A newly installed sepia-toned mural depicting Sonoran-Mexican miners was unveiled this month at Taqueria Sonora.
“It’s not just a mural about anything, it’s about Sonora,” said owner Sergio Jimenez. “It makes Taqueria Sonora more Sonoran than anywhere else.”
The mural, painted the Fresno-based artist Jose Luis Cerrillos on removable wood panels, was installed on Sept. 4.
“This town is very interesting because you see the town in the old west style. That's why the painting goes so well in the town, because of its ambiance,” Cerrillos said.
The mural is not intended to be an exact geographic reproduction of old-town Sonora. Instead, it purports to capture the spirit of its founding colonists whose home state bequeathed the foothills Gold Rush town with its namesake.
“I think the people that come to Sonora come from around the world and they come with ideas about the old west,” said Cerrillos. “The history of Sonora is it was founded by Mexican-Americans. The history of this town is about mining.”
In the first panel, Mexican miners on horseback wade into a river. One points toward a man in a fur-fringed coat on a river rock who dips his vessel into the water. Another man, flanked by two horses, looks at three Native Americans on horseback.
“It makes me feel like I’m in an Old West movie,” said Jimenez’s sister, Sonia.
The water-based acrylics used for the mural focused on sepias and browns, reminiscent of a traditional 19th century style.
Cerrillos said it was an intentional attempt at authenticity.
“This is a classic style, old west style. I think many people will take pictures of the painting,” Cerillos said.
The mural hearkens to the nascent colonization of the gold-rich creek systems which wound between present-day Sonora and Jamestown in 1848-49.
According to a historical overview of the City of Sonora in the Sonora Historic Resources Inventory by Carlo M. De Ferrari, experienced miners from the northern Mexican region of Sonora first traveled en-masse to the Sierra Nevada foothills between 1848 and 1849 following the discovery of gold.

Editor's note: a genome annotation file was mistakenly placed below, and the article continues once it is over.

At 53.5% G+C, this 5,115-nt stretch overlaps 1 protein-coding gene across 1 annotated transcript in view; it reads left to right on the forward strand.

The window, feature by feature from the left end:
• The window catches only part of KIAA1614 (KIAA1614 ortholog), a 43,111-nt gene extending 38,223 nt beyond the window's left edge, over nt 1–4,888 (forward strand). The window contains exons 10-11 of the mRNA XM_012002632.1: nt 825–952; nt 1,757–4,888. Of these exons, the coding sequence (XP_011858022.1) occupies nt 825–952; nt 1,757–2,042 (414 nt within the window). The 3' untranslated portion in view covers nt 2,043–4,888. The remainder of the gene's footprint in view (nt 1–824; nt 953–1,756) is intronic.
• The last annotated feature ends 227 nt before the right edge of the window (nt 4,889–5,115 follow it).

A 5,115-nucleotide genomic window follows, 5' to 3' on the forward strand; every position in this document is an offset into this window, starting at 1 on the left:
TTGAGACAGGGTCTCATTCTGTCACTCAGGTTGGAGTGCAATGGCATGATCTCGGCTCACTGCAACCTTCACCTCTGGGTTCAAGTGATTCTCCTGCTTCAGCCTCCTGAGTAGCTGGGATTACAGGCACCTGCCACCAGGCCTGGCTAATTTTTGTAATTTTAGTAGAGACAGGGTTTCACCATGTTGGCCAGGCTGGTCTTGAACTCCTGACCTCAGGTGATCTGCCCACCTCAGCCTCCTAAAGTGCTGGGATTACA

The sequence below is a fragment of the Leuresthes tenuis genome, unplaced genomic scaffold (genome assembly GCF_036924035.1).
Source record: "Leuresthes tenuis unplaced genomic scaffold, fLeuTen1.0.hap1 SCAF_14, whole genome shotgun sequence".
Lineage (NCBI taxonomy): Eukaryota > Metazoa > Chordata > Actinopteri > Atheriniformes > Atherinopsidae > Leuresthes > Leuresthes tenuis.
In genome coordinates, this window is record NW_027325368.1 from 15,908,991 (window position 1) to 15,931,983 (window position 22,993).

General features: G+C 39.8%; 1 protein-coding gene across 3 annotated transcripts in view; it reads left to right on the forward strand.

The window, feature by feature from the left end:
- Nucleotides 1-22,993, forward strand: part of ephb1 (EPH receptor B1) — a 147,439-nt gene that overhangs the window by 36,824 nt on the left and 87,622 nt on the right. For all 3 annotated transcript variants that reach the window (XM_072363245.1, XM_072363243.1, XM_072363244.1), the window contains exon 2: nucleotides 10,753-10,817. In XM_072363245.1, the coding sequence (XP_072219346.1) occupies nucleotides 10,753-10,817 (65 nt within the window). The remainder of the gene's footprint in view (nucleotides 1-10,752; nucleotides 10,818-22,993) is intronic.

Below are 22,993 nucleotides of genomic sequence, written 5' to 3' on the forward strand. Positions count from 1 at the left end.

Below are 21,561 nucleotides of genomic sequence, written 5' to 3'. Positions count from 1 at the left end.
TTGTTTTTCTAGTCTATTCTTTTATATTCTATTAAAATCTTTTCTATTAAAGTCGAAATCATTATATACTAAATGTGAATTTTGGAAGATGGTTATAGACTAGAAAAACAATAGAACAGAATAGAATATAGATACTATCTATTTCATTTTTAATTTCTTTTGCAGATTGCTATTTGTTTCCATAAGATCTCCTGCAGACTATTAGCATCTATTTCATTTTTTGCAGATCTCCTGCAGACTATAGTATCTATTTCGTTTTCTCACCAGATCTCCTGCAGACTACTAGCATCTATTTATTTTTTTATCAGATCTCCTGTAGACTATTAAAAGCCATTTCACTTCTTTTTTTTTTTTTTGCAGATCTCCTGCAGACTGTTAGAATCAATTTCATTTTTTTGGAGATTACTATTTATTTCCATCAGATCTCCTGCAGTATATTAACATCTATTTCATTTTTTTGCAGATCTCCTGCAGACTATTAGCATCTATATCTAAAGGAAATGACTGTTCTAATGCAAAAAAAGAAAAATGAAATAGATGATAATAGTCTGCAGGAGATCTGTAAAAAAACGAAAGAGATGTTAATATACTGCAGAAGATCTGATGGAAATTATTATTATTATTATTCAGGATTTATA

They traveled very much as they appear in the mural — in companies, on horse or mule-back, and with their necessities to establish settlements. There were more than just miners, De Ferrari wrote, and also merchants, families, priests and prostitutes.
De Ferrari describes the “Sonoranian miners” and the Americans as on a “collision course.” The Mexican American War ended just a year before, ceding hundreds of thousands of square miles in current-day California, Arizona, Colorado, Nevada, New Mexico, Utah and Wyoming to the United States.
In the early days of the the encampments along Woods, Sullivan and Sonora creeks, new settlers spurred resentment, De Ferrari wrote, with Americans believing they had an “exclusive right to mine its gold.”
The division spurred separate campsites along Woods Creek. The Sonoranians first established a half mile above present-day Jamestown and named the area Santa Iago, but their prospecting pushed them further along the creek to locate undiscovered veins of gold.
At the time, the land was dotted with a “healthy growth of yellow and bull pines, incense cedars and a variety of oaks,” De Ferrari wrote. Within a few years, commercial logging and the felling of trees for firewood and cabins sheared away “much of the virgin forest that has existed when the miners had arrived.”